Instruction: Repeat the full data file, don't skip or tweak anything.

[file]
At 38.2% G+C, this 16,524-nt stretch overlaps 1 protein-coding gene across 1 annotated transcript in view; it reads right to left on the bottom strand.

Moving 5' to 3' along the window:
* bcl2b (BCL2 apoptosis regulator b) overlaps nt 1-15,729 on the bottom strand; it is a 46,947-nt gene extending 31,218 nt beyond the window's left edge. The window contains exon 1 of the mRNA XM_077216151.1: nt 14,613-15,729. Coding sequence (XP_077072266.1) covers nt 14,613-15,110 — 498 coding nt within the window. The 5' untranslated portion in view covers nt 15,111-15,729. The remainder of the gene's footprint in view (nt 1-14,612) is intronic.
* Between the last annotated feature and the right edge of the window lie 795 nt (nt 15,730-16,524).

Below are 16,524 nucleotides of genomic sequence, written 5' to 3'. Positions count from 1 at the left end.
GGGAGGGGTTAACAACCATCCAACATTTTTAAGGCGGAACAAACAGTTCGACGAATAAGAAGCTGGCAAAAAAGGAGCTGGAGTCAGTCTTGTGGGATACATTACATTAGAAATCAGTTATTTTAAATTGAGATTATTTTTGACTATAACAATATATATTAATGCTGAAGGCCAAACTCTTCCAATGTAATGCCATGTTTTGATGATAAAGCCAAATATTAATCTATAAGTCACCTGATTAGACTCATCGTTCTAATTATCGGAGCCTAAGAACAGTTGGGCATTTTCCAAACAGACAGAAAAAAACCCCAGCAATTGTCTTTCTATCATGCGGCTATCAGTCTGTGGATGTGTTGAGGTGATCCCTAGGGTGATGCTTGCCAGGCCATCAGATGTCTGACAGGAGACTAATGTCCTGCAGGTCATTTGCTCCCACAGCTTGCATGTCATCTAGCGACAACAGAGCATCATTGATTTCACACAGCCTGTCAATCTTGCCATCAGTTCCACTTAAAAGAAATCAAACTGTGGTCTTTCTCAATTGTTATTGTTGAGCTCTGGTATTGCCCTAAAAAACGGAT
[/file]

At 38.2% G+C, this 16,524-nt stretch overlaps 1 protein-coding gene across 1 annotated transcript in view; it reads right to left on the bottom strand.

Moving 5' to 3' along the window:
* bcl2b (BCL2 apoptosis regulator b) overlaps nt 1-15,729 on the bottom strand; it is a 46,947-nt gene extending 31,218 nt beyond the window's left edge. The window contains exon 1 of the mRNA XM_077216151.1: nt 14,613-15,729. Coding sequence (XP_077072266.1) covers nt 14,613-15,110 — 498 coding nt within the window. The 5' untranslated portion in view covers nt 15,111-15,729. The remainder of the gene's footprint in view (nt 1-14,612) is intronic.
* Between the last annotated feature and the right edge of the window lie 795 nt (nt 15,730-16,524).

Below are 16,524 nucleotides of genomic sequence, written 5' to 3'. Positions count from 1 at the left end.
GGGAGGGGTTAACAACCATCCAACATTTTTAAGGCGGAACAAACAGTTCGACGAATAAGAAGCTGGCAAAAAAGGAGCTGGAGTCAGTCTTGTGGGATACATTACATTAGAAATCAGTTATTTTAAATTGAGATTATTTTTGACTATAACAATATATATTAATGCTGAAGGCCAAACTCTTCCAATGTAATGCCATGTTTTGATGATAAAGCCAAATATTAATCTATAAGTCACCTGATTAGACTCATCGTTCTAATTATCGGAGCCTAAGAACAGTTGGGCATTTTCCAAACAGACAGAAAAAAACCCCAGCAATTGTCTTTCTATCATGCGGCTATCAGTCTGTGGATGTGTTGAGGTGATCCCTAGGGTGATGCTTGCCAGGCCATCAGATGTCTGACAGGAGACTAATGTCCTGCAGGTCATTTGCTCCCACAGCTTGCATGTCATCTAGCGACAACAGAGCATCATTGATTTCACACAGCCTGTCAATCTTGCCATCAGTTCCACTTAAAAGAAATCAAACTGTGGTCTTTCTCAATTGTTATTGTTGAGCTCTGGTATTGCCCTAAAAAACGGAT